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In pursuing trade case, Boeing is willing to risk defense orders

Even in the sometimes illogical world of trade law, Boeing’s complaint against Canada’s Bombardier is quirky. ( Mehr...

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canuck44 1
As has been discussed on this forum previously the F/A 18 contract is a small price for Boeing, but loss of all defense contracts will add up. The article delineates two of the Canadian government contemplated pricey purchases, but Boeing produces drones and other battlefield equipment at considerable price for which they will be shut out.

The Quebec government bought 49% of the Bombardier stock which does not effect price any more than had they bought Boeing stock. The Canadian government extended loans which must be repaid by Bombardier. This does not make for a strong case for Boeing especially since they have no product to compete with the C-100. They have to hope for a political "Ninth Circuit" type decision to sustain their complaint.

If all that fails, the Canadian government can and will retaliate as they are essentially investors in this product. This can range from duties on finished products such as the purchases by Air Canada and WestJet to export tariffs on component parts for Boeing manufacturing in Canada. They Boeing will be in full whine complaining of a problem of their own making.

This whole mess would go away (and might yet if the Commerce Department sides with Boeing) if Delta puts its remaining Boeing orders on hold sending a message to the Boeing boardroom that cannot be ignored.
Kenneth Schmidt 1
I think that Bombardier will prevail since as you said, Boeing does not produce a product to compete with the CS-100, and thus, has no case.

However Delta merely putting it's orders on hold will not get the attention of Boeing's Board if instead Delta were to cancel the orders outright.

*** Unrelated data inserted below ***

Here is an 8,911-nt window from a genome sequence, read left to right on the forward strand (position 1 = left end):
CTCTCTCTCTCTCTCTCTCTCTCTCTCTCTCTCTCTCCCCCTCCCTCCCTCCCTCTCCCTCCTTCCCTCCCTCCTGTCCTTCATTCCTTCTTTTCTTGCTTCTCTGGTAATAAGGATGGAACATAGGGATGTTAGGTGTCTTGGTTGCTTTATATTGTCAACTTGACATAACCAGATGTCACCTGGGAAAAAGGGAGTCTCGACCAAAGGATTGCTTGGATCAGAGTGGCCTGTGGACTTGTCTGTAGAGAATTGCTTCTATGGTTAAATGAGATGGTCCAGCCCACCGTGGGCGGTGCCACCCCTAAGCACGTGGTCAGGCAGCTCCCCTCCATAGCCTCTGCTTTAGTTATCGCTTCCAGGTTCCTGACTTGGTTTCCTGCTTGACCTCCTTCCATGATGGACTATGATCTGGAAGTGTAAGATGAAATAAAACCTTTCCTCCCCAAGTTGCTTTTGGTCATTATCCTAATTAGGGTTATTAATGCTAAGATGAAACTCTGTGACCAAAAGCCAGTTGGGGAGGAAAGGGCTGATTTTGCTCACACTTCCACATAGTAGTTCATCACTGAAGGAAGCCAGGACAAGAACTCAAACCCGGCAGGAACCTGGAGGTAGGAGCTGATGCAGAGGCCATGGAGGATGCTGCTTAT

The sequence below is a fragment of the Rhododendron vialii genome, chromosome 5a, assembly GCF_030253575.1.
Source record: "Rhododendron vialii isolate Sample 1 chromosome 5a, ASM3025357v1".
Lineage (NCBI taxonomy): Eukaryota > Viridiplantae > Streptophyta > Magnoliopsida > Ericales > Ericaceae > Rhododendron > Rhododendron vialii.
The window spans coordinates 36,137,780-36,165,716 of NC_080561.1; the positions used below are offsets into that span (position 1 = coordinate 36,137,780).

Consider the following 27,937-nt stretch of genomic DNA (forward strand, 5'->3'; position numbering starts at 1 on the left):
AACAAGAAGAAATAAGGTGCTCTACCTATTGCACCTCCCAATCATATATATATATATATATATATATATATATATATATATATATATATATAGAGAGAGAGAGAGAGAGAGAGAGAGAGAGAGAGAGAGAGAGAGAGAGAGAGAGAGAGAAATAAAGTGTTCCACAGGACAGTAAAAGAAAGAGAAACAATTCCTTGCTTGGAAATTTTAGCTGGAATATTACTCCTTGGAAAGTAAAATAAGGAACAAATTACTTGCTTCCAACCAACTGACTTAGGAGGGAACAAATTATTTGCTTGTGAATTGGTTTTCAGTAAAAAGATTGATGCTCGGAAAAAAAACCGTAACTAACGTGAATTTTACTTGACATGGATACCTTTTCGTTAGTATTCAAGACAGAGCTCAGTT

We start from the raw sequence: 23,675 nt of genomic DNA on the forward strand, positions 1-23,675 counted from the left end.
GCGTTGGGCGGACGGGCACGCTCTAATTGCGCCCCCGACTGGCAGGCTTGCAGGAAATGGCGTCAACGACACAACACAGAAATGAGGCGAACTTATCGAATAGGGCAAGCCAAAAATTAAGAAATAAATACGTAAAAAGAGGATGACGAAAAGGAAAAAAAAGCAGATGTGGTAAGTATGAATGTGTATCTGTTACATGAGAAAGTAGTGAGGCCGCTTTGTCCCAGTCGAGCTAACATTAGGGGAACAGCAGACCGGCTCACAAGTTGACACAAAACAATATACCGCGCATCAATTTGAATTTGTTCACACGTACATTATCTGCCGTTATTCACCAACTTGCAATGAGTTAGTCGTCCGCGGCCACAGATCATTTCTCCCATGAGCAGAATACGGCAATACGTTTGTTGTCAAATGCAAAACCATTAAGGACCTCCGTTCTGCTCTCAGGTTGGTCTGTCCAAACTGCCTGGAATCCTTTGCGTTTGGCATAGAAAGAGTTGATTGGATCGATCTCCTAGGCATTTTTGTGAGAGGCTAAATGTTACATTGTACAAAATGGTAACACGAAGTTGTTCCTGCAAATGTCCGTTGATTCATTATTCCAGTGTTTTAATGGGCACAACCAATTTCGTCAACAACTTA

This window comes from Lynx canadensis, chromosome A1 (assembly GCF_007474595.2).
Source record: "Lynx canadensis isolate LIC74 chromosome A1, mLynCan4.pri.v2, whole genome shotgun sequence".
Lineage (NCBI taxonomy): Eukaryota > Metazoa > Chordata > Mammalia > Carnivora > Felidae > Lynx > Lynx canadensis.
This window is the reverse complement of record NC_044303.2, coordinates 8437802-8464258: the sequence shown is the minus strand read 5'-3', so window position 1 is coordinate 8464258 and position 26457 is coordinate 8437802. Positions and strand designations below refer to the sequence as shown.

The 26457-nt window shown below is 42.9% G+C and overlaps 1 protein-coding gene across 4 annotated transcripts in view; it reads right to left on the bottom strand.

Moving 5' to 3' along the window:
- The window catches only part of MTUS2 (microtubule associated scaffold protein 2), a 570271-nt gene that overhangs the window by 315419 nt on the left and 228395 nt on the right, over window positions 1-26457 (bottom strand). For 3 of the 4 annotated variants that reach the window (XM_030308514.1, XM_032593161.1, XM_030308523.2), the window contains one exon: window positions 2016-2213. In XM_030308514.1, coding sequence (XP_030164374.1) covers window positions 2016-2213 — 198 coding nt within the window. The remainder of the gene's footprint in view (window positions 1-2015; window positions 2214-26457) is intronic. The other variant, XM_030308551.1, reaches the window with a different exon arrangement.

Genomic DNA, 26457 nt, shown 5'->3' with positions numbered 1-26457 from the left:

bentwing60 1
This all misses the historical perspective that EADS was backed by government money on all fronts on the A380, and who knows what else, but, on the 380, even the AB consigliere now admits will never be recouped. Or repaid, I suspect. Concorde anyone? The fact remains that subsidies may take many forms. To argue that Canada will never forgive these loans is a presumption Boeing is unwilling to take. Not that Boeing hasn't had a subsidy or "who knows", over the years, but they didn't wind up the # 1 commercial airframer still in existence in the USA because of their dumb lawyers. And don't kid yourself, any time 49% of a major manufacturing companies stock moves at one fell swoop, it affects the stock price and thus the underlying value of said entity. Gotta still be around to sell airplanes. And if Trudeau and company have painted themselves into a "retaliatory" strategy based on being "essentially investors in this product" where do you draw the line between a government subsidy and an investment. Division, the not so new norm.
canuck44 1
This type of block investment dilutes the value of the individual stock but not the cost of the product if new shares or a new class of shares are issued as was the case of Bombardier. If in fact the shares had already been issued and held by the corporation then there would be no dilution.

The loans are another matter and there was likely to be some current or future asset pledged to at least provide political cover for the feds and most likely on a reverse sliding scale. The interest rate would also be a factor.
Mike Boote 1
"By the time the case wraps up early next year, the U.S. could impose punitive duties that more than double the planes’ price. That might make Delta Air Lines, which has ordered 75 Bombardier CS100s with deliveries beginning next spring, rethink its commitment to the aircraft."

OR, it could make Delta rethink its commitment to Boeing.


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